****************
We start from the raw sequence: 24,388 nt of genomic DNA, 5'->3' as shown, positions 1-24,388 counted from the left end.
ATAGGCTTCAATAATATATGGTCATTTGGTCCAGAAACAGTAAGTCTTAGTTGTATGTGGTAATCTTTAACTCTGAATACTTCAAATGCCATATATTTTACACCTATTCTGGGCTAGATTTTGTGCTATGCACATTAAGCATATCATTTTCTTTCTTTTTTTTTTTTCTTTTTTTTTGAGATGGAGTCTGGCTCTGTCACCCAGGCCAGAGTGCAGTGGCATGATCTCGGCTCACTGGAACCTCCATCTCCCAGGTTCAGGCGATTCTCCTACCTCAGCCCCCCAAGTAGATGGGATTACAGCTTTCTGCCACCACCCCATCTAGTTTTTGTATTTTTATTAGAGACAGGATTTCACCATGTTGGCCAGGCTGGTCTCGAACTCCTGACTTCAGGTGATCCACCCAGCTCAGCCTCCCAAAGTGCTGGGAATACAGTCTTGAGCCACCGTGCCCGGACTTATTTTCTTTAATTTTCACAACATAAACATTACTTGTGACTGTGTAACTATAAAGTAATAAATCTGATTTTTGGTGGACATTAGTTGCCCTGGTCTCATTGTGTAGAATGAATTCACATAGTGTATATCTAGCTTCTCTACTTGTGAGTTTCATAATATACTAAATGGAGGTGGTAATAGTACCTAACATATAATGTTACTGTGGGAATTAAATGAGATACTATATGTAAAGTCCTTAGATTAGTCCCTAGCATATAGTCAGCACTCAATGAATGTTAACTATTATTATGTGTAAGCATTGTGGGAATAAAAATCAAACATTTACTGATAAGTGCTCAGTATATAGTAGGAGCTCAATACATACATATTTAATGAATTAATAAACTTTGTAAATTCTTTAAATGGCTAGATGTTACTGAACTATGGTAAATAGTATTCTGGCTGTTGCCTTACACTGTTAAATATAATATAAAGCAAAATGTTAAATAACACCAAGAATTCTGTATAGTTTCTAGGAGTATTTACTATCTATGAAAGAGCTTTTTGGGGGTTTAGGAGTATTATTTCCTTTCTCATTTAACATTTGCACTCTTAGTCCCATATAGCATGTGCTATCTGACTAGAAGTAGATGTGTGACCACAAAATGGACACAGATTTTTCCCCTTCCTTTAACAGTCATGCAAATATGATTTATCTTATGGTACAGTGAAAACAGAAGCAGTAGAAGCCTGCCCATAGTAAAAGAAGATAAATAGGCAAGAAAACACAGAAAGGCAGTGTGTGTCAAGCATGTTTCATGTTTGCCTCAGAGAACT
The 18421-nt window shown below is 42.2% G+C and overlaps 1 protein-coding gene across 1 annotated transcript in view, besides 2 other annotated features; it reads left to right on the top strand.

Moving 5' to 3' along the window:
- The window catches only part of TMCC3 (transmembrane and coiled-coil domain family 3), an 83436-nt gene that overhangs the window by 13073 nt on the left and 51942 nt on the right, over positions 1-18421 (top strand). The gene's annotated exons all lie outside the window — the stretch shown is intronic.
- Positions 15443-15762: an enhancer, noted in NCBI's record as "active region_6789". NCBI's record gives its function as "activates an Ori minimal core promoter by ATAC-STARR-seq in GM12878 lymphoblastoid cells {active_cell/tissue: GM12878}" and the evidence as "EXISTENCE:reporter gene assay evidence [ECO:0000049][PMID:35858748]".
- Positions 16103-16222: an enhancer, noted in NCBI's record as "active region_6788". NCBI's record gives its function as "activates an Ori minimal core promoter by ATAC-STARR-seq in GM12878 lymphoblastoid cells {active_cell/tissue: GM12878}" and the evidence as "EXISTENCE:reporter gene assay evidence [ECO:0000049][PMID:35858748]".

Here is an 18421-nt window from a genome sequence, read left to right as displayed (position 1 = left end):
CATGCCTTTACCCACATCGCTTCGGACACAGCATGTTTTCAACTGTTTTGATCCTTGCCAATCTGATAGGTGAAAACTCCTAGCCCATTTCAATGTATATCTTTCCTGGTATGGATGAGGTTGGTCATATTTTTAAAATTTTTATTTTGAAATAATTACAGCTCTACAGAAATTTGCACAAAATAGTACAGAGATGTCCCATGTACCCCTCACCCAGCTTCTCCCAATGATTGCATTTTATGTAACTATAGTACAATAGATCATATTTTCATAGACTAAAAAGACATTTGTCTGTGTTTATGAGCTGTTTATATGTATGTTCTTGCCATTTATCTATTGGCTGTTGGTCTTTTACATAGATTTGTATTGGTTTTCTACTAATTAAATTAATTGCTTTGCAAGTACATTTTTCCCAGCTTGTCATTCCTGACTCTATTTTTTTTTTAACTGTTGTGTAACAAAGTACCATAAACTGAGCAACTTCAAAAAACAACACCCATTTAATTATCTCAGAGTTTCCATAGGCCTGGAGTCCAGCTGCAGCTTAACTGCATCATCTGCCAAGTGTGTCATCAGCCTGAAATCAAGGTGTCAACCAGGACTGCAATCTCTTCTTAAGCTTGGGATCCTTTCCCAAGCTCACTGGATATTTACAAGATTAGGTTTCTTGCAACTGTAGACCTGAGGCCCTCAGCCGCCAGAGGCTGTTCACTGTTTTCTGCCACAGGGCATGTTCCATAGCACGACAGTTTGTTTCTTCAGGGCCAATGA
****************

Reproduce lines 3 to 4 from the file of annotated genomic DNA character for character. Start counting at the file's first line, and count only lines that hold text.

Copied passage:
The 18421-nt window shown below is 42.2% G+C and overlaps 1 protein-coding gene across 1 annotated transcript in view, besides 2 other annotated features; it reads left to right on the top strand.

Moving 5' to 3' along the window: